Advice on Giving Advice

  • women powering business
  • November 02, 2012

In her recent contribution to Women Powering Business, Chandra Pappas observes that some professional women have a responsibility as leaders to share advice, but sometimes they do it compulsively. According to Pappas, women can be more effective at giving advice if the message is more direct.

Let It Be Announced: Let your audience know that you are about to give advice. Chandra argues that there is nothing wrong with saying phrases such as, “ok, here comes some unsolicited advice. Sorry, I just can’t help myself…But after hearing…it may be helpful….”

Observe your audience: Note if they are receiving your message or politely nodding. If it is the latter, your delivery may need help.

Ask How, Not Why: ‘How’ is “much less accusatory, less harsh. It gives people the opportunity to speak openly without feeling the need to be defensive.” This approach creates a non-threatening, less judgmental environment and gives your listener the opportunity to speak openly without feeling defensive.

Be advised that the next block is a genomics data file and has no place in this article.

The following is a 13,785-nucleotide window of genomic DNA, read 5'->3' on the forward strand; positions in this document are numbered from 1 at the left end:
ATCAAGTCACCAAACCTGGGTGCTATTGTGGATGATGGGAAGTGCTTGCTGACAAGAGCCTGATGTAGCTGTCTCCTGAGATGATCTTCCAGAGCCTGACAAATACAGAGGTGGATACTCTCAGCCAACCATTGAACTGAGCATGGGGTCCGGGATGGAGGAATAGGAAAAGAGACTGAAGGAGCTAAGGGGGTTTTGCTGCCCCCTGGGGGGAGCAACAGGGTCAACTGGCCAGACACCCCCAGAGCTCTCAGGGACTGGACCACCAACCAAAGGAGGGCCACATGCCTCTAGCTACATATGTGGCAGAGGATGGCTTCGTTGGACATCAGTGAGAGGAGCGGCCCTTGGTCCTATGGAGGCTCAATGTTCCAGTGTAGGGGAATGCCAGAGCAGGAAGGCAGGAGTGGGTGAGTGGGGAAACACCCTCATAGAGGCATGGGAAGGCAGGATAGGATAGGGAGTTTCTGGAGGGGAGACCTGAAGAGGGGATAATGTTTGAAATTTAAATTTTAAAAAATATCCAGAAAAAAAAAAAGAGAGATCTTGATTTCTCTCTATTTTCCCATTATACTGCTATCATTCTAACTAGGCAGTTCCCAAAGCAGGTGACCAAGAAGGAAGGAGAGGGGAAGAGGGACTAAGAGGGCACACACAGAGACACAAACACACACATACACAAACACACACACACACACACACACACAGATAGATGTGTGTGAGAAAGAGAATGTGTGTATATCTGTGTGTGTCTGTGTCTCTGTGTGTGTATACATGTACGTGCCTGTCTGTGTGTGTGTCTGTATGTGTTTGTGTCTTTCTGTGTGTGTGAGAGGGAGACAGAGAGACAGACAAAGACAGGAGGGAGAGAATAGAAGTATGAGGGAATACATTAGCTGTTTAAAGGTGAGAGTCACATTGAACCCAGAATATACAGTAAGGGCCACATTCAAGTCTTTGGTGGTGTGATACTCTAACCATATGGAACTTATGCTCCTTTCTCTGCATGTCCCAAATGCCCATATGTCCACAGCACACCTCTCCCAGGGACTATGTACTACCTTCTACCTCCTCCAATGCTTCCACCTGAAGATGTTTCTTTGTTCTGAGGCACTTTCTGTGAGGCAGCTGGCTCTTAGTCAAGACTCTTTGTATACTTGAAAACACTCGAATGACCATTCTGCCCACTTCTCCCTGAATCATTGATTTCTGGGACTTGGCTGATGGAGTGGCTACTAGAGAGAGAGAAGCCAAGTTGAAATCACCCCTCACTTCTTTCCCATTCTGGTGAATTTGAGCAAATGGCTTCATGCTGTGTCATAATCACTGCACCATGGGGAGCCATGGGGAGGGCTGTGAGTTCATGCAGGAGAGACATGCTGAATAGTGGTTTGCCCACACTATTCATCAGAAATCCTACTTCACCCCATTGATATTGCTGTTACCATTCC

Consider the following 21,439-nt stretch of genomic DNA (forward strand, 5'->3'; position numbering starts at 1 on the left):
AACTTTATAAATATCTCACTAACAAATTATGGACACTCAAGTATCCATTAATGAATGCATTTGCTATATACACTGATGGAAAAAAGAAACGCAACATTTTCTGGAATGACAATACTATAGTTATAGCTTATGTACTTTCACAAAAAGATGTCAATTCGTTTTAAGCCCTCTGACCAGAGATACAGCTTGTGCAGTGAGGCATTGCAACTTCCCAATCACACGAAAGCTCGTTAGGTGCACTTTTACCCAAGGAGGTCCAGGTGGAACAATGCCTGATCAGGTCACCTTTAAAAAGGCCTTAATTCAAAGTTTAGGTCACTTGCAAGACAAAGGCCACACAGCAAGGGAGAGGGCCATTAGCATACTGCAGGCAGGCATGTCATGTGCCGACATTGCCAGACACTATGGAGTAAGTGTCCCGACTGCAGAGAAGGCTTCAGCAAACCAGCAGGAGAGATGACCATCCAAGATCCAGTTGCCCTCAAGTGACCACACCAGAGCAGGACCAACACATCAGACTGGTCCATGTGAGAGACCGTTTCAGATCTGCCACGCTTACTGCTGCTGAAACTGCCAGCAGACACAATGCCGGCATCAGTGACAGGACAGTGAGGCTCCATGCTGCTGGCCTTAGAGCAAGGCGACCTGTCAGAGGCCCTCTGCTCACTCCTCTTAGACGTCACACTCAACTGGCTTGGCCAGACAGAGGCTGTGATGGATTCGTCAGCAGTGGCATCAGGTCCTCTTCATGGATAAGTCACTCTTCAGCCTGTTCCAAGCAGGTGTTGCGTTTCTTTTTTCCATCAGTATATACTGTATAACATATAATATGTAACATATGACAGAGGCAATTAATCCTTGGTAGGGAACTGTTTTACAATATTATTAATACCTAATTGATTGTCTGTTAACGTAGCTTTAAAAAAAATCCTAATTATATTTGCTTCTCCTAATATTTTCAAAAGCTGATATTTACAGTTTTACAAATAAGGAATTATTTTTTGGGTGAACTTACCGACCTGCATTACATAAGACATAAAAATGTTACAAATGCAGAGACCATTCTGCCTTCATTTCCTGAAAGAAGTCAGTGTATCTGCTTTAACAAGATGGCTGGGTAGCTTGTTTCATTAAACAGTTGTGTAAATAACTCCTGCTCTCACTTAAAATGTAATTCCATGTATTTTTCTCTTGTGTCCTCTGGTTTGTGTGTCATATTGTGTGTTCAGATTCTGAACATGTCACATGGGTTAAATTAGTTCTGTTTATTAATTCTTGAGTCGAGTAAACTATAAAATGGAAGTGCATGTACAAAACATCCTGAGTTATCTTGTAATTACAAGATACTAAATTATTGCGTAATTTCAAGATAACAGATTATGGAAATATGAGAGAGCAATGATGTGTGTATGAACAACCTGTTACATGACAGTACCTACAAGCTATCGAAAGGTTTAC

Walk in Their Shoes: Listen to your audience and tailor the message to maximize the value for each individual. Focus on how it will help them achieve their goals and objectives.

Feel, Felt, Found Method: Chandra suggests that “in terms of the actual delivery, this shows an understanding of the recipient's situation. The first step is ‘feel’ (also known as empathy), which creates a neutral zone. ‘Felt’ creates a community of people who have experienced the same challenge, and ‘found’ allows you to deliver your sage and awesome advice.”

Always Opt Out: If it is not going to add value, save it for another day!

Chandra Pappas is Senior Vice President for Randstad Finance & Accounting and contributor for Women Powering Business, a source focusing on women-leadership in in the workplace.

Follow Women Powering Business on Twitter and download Randstad’s latest news, insights and reports at Workforce 360.